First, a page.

On January 10, 2017, VAEEC and LEAP made the case for Virginia adopting the model energy codes for new buildings before the EO-57 Working Group. This is a group convened by Secretary of Natural Resources Molly Ward per Governor McAuliffe’s Executive Order 57 in the summer of 2016; the group is charged with recommending concrete steps to reduce carbon pollution from Virginia’s power plants using existing authority; a public comment period is open through April 30.
Our case was greatly strengthened by the fact that two of the day’s six other presenters also recommended building codes as among the most cost-effective strategies for minimizing greenhouse gas emissions. They mentioned codes as preferred options, and we got into the details of how Virginia’s code update process works, where Virginia deviates from the model codes and what that costs new homebuyers, and how the Working Group’s representatives might intervene. We included data suggesting that even improved compliance with the current code would obtain real benefits for emissions reductions and for new homebuyers.
Our specific recommendations were as follows:
- Provide guidance to DEQ and DMME staff regarding how to participate in code update process (e.g., submit comments, support amendments).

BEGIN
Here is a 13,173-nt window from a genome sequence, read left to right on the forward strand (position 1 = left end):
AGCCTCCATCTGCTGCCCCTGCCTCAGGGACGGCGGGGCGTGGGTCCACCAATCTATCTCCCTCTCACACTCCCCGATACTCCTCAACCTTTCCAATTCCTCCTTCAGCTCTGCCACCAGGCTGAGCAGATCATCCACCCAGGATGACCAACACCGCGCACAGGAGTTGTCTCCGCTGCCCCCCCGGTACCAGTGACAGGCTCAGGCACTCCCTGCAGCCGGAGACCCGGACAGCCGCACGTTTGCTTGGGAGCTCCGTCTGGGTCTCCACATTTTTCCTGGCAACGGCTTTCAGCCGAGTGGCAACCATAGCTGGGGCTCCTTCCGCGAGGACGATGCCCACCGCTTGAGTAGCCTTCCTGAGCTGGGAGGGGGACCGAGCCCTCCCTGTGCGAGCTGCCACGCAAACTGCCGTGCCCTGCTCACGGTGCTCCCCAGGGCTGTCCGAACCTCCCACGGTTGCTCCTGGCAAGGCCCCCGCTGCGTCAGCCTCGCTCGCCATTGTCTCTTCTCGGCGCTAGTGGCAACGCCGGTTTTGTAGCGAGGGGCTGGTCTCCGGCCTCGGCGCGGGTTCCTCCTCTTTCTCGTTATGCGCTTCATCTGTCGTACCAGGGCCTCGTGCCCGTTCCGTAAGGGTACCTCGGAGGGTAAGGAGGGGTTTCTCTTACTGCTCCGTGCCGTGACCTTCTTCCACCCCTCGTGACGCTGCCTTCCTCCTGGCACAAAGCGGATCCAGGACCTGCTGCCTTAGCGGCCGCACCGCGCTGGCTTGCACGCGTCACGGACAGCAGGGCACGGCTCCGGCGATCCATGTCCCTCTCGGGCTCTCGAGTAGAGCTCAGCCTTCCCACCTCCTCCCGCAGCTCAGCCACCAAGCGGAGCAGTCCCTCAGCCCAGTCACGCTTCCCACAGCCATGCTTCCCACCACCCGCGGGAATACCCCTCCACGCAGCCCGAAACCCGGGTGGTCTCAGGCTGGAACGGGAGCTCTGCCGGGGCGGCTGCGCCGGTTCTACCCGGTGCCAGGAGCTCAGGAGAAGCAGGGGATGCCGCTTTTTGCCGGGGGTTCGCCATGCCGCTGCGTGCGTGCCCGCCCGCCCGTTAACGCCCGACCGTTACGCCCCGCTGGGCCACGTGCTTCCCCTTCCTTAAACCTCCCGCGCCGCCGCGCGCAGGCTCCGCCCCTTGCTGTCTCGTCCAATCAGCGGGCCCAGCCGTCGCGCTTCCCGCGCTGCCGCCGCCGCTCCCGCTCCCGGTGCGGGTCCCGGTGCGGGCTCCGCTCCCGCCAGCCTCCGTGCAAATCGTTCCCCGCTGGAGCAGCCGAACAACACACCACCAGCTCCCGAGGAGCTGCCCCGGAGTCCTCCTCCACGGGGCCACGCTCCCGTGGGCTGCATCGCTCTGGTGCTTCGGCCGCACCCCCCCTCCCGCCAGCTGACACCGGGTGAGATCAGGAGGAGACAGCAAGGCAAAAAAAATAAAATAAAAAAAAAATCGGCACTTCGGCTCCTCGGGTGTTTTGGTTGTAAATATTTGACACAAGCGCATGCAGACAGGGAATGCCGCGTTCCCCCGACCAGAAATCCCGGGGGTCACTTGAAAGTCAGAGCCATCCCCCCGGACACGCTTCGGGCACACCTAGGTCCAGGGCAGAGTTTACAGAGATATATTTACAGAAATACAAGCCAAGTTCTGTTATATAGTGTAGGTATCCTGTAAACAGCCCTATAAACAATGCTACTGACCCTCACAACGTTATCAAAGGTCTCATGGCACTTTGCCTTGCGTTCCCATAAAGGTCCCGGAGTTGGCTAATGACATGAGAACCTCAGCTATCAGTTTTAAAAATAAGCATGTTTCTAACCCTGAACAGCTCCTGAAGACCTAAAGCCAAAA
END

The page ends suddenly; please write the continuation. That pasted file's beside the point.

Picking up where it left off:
Create an ex-officio seat for DMME staff on the Board of Housing and Community Development.
- Direct DHCD and DMME to enter into an MOU for information sharing.
- Ensure that it is the policy of DHCD to provide expert guidance regarding building science to inform the code update process.
- Fund/support a study of compliance with current codes.
The triennial update to Virginia’s building codes is an administrative process managed by the Department of Housing and Community Development and involving many stakeholders. Energy conservation is still considered a relatively minor issue by many of the current participants in this process. The VAEEC is committed to educating all participants about the many benefits of adopting and enforcing rigorous energy codes.
As we pointed out, strong codes are a win for:
- Environmental policy (global warming, resource use)
- Energy policy (costs, grid stability, predictability)
- The construction industry (deliver a more valuable, higher-quality product
- The mortgage industry (32% less risk of default (IMT/UNC report)
- Local jobs (framing and insulating don’t happen overseas)
- Affordable housing (lowers total cost of housing and increases predictability of monthly costs)
- Home buyers/renters of all kinds (comfort, savings, predictability, air quality)
Not to mention people want it. A 2013 survey by the National Association of Homebuilders reports that 9 out of 10 homebuyers are willing to pay 2-3% more for a home that includes permanent energy efficiency features.
You can dig deeper into building codes in our October 2016 blog post “The impact and next steps of Virginia’s Board of Housing and Community Development on building codes” or by watching our December 2016 webinar “Building Codes as Energy Efficiency Driver in Virginia.”
VAEEC staff and members will continue to advocate for advanced energy codes in Virginia through the coming year.
Chelsea Harnish is VAEEC Executive Director.
Andrew Grigsby is Executive Director of the Local Energy Alliance Program (LEAP) and a member of the VAEEC Governance Board.